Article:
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. 2014 Apr;4(3):193-202.
doi: 10.1089/brain.2013.0184. Epub 2014 Apr 4.

Age-related Differences in Advantageous Decision Making Are Associated With Distinct Differences in Functional Community Structure

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Free PMC article

Age-related Differences in Advantageous Decision Making Are Associated With Distinct Differences in Functional Community Structure

Malaak Nasser Moussa et al. Brain Connect. .
Free PMC article

Abstract

Human decision making is dependent on not only the function of several brain regions but also their synergistic interaction. The specific function of brain areas within the ventromedial prefrontal cortex has long been studied in an effort to understand choice evaluation and decision making. These data specifically focus on whole-brain functional interconnectivity using the principles of network science. The Iowa Gambling Task (IGT) was the first neuropsychological task used to model real-life decisions in a way that factors reward, punishment, and uncertainty. Clinically, it has been used to detect decision-making impairments characteristic of patients with prefrontal cortex lesions. Here, we used performance on repeated blocks of the IGT as a behavioral measure of advantageous and disadvantageous decision making in young and mature adults. Both adult groups performed poorly by predominately making disadvantageous selections in the beginning stages of the task. In later phases of the task, young adults shifted to more advantageous selections and outperformed mature adults. Modularity analysis revealed stark underlying differences in visual, sensorimotor and medial prefrontal cortex community structure. In addition, changes in orbitofrontal cortex connectivity predicted behavioral deficits in IGT performance. Contrasts were driven by a difference in age but may also prove relevant to neuropsychiatric disorders associated with poor decision making, including the vulnerability to alcohol and/or drug addiction.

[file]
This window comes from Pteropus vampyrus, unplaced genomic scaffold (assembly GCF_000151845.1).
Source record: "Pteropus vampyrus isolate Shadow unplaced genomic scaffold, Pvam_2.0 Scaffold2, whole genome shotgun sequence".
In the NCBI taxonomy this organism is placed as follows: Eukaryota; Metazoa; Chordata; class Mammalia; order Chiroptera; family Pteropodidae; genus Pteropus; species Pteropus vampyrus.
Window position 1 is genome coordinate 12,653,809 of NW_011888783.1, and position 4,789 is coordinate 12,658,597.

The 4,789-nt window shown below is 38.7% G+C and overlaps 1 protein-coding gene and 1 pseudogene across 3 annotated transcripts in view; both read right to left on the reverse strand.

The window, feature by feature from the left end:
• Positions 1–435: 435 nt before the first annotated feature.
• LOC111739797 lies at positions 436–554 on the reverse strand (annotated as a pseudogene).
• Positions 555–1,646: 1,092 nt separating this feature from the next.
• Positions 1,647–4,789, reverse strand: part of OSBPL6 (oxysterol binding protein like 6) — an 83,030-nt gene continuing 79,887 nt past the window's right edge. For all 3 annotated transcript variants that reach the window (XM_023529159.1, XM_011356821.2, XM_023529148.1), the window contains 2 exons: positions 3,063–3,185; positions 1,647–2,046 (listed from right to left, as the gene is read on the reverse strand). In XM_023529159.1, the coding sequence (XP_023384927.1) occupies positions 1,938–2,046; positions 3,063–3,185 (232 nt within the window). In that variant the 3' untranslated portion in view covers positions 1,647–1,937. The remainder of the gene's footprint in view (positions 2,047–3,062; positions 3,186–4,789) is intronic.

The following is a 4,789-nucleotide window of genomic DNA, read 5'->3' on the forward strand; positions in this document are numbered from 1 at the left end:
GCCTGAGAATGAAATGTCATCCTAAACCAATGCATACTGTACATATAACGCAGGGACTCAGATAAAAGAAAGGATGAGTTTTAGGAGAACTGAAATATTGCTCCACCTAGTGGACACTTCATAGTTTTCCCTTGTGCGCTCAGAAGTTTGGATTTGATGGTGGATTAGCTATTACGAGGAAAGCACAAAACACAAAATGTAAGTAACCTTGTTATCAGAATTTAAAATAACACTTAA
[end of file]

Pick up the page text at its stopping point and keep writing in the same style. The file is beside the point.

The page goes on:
Figures

<b>FIG. 1.</b>
FIG. 1.
Iowa Gambling Task (IGT). Participants were presented with 4 decks (A, B, C, and D) during card selection, and given monetary win and loss information during feedback. Disadvantageous decks A and B resulted in immediate gains of $100 with losses over time ranging from $250 to $1200. Advantageous decks C and D produced immediate gains of $50 with losses over time ranging from $50 to $250.
<b>FIG. 2.</b>
FIG. 2.
IGT performance across trial. Both adult groups performed poorly in Block 1 of the IGT. In Block 3, however, young adults did significantly better than mature adults. There was a main effect of adult group [GLM, F (1, 16)=9.3, p=0.01], no main effect of block and a significant block × adult group interaction [GLM, F (1, 16)=5.8, p=0.03]. Block Net Score was calculated as advantageous (C+D)—disadvantageous (A+B) deck selections. GLM, general linear model.
<b>FIG. 3.</b>
FIG. 3.